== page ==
Electronic and printed books with and without adult support as sustaining emergent literacy: Contribution to children with low a

Author
Korat, O.

Emergent literacy (EL) enhancement has been the goal of numerous educational
programs for years, especially for children from low socioeconomic
statuses (LSES) (Snow, 1994; Whitehurst, Zevebergen, Crone, Schultz,
Velting, & Fischel, 1999). During the past decade, technology software,
including electronic books (e-books), have become incorporated within this
agenda. One of the common activities in children's education in the Western
world in mainstream families is that adults read storybooks to children
constantly from a very young age (DeBruin-Parecki, 1999). Studies of the
last 4 decades have shown how powerful this activity is, especially for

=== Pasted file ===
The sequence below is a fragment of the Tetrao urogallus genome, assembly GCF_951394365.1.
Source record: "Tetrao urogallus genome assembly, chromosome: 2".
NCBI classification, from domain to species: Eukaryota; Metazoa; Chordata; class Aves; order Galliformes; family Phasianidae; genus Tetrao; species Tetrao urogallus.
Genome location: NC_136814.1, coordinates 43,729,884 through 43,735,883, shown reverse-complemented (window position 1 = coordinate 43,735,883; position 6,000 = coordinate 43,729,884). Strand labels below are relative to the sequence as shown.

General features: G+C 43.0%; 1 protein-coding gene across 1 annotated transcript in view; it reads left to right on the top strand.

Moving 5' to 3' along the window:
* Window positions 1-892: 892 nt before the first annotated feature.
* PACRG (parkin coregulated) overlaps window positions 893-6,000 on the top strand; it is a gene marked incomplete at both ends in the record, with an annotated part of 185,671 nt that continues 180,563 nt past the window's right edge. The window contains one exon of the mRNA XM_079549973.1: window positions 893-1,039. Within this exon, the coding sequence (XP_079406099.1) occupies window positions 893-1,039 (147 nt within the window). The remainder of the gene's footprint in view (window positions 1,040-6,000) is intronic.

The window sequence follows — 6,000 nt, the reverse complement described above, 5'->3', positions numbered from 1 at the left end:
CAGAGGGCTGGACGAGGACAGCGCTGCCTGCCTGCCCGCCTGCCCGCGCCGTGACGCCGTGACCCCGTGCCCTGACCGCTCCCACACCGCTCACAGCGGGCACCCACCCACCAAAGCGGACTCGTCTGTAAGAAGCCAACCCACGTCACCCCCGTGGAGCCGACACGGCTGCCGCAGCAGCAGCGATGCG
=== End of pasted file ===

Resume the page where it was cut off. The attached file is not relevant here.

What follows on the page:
the child's oral language, with less clear results regarding emergent or
early literacy (Stahl, 2003; van Kleeck, 2003; Whitehurst et al., 1999). The
proposed study examined how e-books compare with traditional printed
books in the support of LSES children's EL with and without adult assistance

Korat, O., Segal-Drori, O., & Klein, P. (2009).

Electronic and printed books with and without adult support as sustaining emergent literacy: Contribution to children with low and high literacy levels. Journal of Educational Computing Research, 41(4), 453-475. (1190085)

Last Updated Date : 04/12/2022